I walked into Robert Berman Gallery unprepared for the mindfuck my brain was about to receive. On the wall to my left was an image of a paper shark, which introduced me to Marc Fichou’s work and his solo exhibition, Contenant Contenu.
Visually, the prints are quite striking. The geometric shapes patterned on the print drew me in, and at first glance looked to be printed on as some sort of design choice by the artist. Upon closer inspection I realized these were actual folds on the paper the image was printed on. These shapes mirror the polygonic structure of the origami shark, and the colors are a match as well, making the work very harmonious. Suddenly it dawns on me that what I am seeing is a photo printed on the very material that is being depicted in the image. Space and matter have collapsed into one another, and my mind is blown.
Fichou does not stop at origami. We are also presented a small sculpture sitting on a wooden panel, the same wooden panel from which it was constructed. We know this because the cut out quadrilateral shapes are seen on the panel, which create a nice arrangement of 2D vs 3D shapes. The negative space of the sculpture is taken and given shape in three dimensions. But the artist goes even further, and gives us a work that does the inverse of this. Mounted on the wall are hexagonal and squared wooden panels, and on them is printed an image of these very same panels constructed into a three-dimensional object. We have now gone three levels deep into the artist’s Inception of a show, but even still he is not done.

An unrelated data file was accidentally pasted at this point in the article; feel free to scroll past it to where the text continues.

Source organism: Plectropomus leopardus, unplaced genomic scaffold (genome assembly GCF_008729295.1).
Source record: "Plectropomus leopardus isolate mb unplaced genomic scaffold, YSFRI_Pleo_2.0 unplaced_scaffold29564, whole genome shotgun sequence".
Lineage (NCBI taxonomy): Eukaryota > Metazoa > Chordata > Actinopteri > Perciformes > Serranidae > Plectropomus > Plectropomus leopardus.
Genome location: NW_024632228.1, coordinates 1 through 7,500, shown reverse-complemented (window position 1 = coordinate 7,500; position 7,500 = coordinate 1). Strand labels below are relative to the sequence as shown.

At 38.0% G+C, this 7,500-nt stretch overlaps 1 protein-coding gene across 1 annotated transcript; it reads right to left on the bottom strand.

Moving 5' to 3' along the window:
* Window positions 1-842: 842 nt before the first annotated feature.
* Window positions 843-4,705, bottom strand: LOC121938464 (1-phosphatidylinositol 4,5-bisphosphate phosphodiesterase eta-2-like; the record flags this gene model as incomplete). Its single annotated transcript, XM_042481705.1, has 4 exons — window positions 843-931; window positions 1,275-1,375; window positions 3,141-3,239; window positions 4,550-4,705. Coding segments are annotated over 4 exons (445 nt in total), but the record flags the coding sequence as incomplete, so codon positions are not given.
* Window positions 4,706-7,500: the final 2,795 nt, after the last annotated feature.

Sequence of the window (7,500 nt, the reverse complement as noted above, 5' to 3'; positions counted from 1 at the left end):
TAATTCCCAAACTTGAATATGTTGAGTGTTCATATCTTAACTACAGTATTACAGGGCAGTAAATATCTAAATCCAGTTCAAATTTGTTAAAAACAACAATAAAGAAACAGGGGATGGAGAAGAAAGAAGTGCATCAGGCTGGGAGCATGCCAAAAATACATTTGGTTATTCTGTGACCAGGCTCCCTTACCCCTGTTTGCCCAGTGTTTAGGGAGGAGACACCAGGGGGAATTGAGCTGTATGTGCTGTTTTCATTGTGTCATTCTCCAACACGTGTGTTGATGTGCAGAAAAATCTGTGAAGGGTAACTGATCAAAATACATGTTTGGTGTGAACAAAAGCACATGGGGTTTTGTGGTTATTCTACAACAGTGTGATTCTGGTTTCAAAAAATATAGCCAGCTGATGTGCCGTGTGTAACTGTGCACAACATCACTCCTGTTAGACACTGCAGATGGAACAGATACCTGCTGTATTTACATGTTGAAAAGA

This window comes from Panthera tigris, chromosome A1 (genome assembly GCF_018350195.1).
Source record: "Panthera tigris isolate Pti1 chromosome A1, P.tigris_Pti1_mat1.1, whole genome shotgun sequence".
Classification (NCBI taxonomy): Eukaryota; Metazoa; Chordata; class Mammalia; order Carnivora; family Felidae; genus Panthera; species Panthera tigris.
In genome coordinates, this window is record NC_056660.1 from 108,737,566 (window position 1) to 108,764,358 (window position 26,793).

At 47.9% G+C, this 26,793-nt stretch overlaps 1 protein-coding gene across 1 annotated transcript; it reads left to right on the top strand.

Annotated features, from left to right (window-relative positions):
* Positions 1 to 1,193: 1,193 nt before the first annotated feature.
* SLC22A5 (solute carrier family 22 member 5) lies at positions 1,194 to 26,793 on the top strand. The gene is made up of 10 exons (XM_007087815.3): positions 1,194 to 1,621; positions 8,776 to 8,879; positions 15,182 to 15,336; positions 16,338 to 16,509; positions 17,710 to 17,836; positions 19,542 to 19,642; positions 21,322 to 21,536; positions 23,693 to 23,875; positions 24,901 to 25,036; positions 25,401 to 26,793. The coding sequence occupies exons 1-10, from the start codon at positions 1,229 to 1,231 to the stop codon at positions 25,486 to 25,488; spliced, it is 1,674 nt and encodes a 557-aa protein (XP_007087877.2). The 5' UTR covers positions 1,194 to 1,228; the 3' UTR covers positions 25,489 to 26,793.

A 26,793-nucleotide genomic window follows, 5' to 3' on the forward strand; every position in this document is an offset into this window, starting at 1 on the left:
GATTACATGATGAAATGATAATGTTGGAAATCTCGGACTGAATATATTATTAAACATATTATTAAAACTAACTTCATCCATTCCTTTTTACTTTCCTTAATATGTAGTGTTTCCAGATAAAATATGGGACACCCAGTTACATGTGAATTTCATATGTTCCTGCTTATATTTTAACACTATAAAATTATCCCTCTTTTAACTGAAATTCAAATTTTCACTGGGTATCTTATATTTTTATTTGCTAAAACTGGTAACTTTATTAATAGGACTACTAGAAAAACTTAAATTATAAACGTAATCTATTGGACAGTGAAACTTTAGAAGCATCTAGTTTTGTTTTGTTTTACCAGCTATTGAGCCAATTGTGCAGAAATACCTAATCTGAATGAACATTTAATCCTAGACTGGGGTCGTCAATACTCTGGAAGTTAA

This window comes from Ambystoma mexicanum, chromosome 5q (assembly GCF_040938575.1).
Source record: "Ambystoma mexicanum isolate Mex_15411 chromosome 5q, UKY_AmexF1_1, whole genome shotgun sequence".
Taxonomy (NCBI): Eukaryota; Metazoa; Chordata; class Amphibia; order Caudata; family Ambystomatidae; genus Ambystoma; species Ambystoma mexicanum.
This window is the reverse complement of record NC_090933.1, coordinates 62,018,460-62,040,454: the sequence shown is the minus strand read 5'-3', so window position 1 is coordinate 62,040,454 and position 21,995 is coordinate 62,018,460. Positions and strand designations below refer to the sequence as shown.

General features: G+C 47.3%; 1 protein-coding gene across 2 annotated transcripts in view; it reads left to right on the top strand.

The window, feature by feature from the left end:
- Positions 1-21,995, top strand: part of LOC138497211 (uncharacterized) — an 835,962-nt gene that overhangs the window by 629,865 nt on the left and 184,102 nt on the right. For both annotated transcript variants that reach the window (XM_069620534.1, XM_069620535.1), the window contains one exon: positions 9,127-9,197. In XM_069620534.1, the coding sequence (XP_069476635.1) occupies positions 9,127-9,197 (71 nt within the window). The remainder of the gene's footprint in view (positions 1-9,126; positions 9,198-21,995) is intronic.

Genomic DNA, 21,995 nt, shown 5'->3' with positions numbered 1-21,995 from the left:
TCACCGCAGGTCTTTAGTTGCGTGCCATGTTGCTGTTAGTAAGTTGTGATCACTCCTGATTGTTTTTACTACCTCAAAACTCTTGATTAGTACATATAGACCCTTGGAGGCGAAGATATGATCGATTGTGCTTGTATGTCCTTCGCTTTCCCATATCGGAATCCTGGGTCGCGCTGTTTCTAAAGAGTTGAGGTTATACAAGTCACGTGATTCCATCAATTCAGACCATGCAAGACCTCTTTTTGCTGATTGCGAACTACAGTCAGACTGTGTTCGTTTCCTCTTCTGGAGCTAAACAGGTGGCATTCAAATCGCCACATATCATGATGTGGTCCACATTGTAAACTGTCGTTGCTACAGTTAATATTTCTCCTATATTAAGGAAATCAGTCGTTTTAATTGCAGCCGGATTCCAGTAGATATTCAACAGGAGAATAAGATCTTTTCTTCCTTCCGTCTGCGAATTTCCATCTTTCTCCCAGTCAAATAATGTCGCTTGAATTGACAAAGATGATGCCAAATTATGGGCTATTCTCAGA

At the end of the gallery there lies a small room (a gallery within a gallery? I suppose that fits in with the theme) where the artist’s process culminates into the final layer of his practice. In the center of this small room sits another wooden object. Along the walls of the room we see that parts of the wall have been cut out and have been used to create the sculpture. Standing in this small room, the viewer now becomes part of the work. We are surrounded by the source material for the object, while we ourselves surround the object. We are present in this moment where an absence has made a presence possible. We have entered into the artist’s world. We have become contained.
Words and images by Noé Gaytán